Šikić, N., Javornik, N., Stracenski, M., Bunjevac, T., Buljan Flander G.

Psychopathological Differences among Three Groups of School Children Affected by the War in Croatia

Acta Med. Croatica, 51, 143-149 (I). (1997.)

The consequences of extreme violence such as war torture affect children in different ways and may immediately manifest at the physical and/or psychologic level, or may remain hidden and unrecognized for years. The victims are usually very reluctant to speak about their traumatic experiences, and try to deny the existence of psychological disturbances. They often seek help for somatic problems. Taking these physical complaints seriously helps to progressively reach the psychological effects of violence. Therefore, identification of such children should be directed to more complete evaluation of their symptomatology and functioning. This can be done by: a) individual evaluation to get enough information on the historical events, functioning and symptoms of these children; and b) standardized instruments which may allow the children to disclose more about their psychological experiences during the war.

In this study rating scales and assessment instruments for children aged <15, such as CPRS with General Scoring Sheet (Fish, 1985), were used to assesss the broad spectrum of psychopathology in this age group. These questionnaires were used in a large group of school children (N = 1888), 989 girls and 899 boys aged 7-16 years. The sample was divided into 3 groups: 843 non-displaced, 377 displaced and 669 refugee children.

Results of statistical analysis (arithmetical mean and standard deviation of discriminative variables transformed in Z- values with F-ratio) showed the three groups of children (non-displaced, displaced and refugees) to significantly differ in 13 out of 15 psychopa-thologic clusters.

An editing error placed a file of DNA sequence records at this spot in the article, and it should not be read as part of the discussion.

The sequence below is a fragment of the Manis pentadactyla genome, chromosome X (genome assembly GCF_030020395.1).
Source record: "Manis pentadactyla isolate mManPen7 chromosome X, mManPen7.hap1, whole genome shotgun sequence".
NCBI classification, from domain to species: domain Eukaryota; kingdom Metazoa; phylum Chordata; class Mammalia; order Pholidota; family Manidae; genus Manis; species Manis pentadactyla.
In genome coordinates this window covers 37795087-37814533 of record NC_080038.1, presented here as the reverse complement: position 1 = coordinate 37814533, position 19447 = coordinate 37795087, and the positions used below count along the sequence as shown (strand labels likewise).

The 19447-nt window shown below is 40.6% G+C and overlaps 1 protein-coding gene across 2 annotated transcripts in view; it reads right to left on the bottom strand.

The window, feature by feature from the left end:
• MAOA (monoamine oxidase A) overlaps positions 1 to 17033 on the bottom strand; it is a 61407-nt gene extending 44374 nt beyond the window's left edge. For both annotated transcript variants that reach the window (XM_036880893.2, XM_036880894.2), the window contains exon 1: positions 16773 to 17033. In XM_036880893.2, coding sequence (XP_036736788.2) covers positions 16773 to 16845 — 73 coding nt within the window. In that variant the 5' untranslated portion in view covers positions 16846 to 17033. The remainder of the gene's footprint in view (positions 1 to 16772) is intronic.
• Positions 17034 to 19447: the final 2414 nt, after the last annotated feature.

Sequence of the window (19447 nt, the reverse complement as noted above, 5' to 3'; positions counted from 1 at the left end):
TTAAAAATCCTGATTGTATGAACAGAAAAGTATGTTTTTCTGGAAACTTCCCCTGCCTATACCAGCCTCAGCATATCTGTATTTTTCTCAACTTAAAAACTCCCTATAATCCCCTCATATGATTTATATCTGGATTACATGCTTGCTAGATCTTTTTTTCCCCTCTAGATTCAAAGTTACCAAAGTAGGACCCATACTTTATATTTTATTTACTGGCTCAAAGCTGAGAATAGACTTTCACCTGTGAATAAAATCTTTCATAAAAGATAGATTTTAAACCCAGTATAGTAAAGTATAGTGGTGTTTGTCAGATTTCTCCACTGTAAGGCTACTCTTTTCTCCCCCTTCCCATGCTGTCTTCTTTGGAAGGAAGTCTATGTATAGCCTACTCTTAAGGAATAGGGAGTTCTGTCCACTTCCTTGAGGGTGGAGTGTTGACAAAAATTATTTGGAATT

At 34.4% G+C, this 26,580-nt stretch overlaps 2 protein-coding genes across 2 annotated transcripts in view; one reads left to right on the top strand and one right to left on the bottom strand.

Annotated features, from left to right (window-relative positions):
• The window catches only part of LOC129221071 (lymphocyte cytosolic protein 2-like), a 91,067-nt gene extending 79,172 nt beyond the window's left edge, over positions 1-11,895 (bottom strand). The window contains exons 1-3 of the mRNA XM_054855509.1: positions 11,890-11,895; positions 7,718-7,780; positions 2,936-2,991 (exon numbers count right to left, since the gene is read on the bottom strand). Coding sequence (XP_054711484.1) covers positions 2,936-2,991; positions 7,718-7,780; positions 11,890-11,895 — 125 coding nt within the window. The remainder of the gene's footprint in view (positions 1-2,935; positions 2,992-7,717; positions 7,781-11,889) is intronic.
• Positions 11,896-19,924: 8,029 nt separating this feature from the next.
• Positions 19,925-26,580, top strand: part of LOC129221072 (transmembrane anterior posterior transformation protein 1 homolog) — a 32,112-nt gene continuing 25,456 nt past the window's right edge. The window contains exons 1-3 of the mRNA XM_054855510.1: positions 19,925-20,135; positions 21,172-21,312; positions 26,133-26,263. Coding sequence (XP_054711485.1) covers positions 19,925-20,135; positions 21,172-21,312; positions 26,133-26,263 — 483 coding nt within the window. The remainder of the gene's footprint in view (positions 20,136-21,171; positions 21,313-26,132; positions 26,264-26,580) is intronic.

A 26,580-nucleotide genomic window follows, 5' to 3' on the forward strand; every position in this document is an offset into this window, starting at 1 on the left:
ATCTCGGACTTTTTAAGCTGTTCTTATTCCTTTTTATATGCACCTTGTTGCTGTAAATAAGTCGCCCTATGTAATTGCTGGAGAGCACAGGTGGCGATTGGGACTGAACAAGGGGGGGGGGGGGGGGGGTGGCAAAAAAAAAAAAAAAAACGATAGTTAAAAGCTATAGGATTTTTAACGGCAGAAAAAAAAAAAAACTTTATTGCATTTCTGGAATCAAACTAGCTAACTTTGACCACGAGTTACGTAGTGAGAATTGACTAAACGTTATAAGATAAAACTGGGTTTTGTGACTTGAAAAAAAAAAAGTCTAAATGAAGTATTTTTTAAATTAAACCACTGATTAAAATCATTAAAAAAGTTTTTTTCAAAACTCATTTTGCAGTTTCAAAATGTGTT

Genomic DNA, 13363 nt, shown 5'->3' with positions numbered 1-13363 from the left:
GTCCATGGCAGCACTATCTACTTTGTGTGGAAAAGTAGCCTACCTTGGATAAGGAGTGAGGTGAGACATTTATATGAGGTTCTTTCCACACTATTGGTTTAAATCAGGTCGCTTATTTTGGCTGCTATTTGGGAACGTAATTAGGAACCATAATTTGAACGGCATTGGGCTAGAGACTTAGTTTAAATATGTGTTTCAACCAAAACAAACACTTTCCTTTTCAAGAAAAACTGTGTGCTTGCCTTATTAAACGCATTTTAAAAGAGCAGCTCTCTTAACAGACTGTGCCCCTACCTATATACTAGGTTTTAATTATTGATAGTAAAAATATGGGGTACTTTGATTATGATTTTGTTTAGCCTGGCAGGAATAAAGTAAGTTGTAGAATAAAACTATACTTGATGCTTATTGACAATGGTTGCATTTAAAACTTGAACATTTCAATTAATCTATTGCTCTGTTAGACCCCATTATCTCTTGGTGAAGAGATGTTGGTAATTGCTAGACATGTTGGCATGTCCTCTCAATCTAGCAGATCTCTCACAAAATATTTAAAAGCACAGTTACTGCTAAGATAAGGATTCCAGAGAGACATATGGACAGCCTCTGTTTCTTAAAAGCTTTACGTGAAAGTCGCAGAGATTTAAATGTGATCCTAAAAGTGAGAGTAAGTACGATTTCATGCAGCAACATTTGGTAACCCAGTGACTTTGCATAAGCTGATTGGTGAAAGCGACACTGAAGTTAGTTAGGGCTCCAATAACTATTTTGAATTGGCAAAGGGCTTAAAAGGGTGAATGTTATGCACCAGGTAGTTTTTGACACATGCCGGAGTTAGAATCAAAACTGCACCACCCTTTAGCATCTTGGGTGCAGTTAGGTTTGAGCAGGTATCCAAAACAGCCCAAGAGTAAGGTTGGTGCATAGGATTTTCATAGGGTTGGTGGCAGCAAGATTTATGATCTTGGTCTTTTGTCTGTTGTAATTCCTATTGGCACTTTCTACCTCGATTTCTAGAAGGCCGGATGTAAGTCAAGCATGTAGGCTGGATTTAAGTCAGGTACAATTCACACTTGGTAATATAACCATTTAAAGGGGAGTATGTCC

Discriminative cannonic analysis of the 3 groups of children (non displaced, displaced and refugees) also showed significant differences. The first discriminative function (80.24% of total variance) indicated depression, violence and antisocial behavior to be rare in non-displaced children, more pronounced in displaced, and most pronounced in refugee children. The second discriminative function (19.76% of total variance) showed hyperactivity, anxiety and psychosomatic disturbances to be rare in non-displaced children, more frequent in refugee, and most expressed in displaced children.

According to the results, the authors concluded that war is very painful for a large group of children, among whom the displaced and refugee children are most affected by psychopathologic disturbances.

Key words: war trauma in children, children’s psychopathology, displaced and refugee children

 
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